Space Lawyers Advocate for Protecting Lunar Landmarks

A high-definition photograph of the Moon, surrounded by stars.

Credit: Alexander Andrews/Unsplash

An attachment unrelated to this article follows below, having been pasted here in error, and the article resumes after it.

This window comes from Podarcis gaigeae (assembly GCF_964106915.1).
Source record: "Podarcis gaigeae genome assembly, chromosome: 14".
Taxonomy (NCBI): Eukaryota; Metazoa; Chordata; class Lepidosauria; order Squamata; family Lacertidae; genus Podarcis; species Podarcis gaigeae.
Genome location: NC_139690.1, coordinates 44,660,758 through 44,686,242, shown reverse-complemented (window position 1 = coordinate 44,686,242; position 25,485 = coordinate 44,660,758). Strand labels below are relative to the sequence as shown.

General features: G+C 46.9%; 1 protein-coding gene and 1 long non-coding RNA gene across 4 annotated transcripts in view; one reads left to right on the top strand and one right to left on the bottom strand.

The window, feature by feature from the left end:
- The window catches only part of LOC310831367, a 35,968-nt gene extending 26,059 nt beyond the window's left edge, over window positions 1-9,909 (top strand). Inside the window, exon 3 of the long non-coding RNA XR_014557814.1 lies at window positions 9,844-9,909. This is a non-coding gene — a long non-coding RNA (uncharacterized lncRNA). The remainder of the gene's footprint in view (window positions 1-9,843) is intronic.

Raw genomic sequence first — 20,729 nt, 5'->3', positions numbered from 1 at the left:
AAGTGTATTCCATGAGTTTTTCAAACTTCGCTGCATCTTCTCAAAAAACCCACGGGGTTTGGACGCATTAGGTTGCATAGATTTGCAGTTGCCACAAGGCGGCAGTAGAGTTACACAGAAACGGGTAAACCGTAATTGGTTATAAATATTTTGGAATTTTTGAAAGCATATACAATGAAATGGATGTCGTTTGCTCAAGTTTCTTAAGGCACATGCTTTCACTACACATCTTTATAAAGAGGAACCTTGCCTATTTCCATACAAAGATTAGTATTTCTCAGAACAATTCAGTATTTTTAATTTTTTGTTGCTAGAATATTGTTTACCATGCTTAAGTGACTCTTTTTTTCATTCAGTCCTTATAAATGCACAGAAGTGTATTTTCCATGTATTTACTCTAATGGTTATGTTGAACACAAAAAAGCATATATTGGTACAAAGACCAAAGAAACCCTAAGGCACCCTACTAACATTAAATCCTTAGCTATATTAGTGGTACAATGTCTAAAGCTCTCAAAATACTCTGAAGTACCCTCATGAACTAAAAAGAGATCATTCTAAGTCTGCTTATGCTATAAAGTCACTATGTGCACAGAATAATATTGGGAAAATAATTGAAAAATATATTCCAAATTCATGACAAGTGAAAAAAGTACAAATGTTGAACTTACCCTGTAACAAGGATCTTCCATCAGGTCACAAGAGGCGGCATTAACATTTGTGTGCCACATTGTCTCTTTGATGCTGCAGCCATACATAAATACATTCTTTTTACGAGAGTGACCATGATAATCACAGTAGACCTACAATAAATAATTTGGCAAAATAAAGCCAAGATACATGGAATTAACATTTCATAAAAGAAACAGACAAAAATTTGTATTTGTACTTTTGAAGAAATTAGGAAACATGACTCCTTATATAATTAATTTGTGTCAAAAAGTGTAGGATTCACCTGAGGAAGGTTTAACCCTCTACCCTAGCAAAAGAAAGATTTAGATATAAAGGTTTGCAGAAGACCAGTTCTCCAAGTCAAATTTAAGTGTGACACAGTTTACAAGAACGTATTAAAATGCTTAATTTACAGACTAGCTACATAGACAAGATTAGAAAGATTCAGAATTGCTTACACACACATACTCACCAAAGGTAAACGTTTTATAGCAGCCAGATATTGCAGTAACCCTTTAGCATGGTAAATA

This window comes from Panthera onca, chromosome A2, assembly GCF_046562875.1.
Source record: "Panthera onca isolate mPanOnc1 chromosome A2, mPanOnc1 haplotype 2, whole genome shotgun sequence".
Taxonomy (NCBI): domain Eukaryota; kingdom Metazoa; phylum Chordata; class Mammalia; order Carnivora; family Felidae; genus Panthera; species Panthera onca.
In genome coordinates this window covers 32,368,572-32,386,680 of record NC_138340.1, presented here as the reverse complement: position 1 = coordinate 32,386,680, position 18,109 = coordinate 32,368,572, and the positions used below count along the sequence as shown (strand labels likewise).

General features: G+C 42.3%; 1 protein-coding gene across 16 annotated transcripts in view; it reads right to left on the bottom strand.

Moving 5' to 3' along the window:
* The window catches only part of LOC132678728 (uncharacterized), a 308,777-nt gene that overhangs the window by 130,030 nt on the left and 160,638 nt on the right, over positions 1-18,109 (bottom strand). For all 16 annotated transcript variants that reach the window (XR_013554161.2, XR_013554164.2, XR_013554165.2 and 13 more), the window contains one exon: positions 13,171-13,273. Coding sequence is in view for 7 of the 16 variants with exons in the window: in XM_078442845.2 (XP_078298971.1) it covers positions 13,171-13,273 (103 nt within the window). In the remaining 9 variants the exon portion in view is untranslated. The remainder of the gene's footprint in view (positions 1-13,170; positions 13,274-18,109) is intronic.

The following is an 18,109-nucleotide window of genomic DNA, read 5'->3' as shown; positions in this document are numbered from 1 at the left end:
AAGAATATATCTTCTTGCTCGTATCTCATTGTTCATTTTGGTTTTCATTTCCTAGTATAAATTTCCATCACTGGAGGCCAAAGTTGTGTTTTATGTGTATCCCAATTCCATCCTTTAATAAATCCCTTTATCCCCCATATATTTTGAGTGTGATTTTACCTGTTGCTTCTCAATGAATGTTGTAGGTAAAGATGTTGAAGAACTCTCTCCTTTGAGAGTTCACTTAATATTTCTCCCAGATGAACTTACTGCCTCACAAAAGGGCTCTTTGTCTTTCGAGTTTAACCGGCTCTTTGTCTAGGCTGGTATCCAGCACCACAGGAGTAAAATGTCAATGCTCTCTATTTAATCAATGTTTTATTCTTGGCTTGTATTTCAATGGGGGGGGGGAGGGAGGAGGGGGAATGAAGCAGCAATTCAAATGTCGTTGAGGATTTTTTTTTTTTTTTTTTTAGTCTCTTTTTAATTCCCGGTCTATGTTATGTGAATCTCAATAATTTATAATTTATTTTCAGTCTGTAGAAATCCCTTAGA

When you visit a national park, monument, or another protected site, you’re bound to and harbored by laws that protect that landmark. Littering will earn you a fine, as will starting a fire where you’re not supposed to; in return, you can enjoy the landmark because other parties are prohibited from engaging in dangerous practices like hunting endangered wildlife or removing historical artifacts. It’s a generally agreeable form of give-and-take that allows people to experience meaningful sites over multiple generations.But what happens when meaningful sites exist away from Earth? Space law experts are calling for implementing legal guidelines that would protect lunar landmarks, like the famous bootprint Neil Armstrong stamped into the soil in 1969. Michelle Hanlon, co-director of the Air and Space Law Program at the University of Mississippi School of Law, founded a nonprofit called For All Moonkind to recognize and preserve space sites that contribute to “our common human heritage.”


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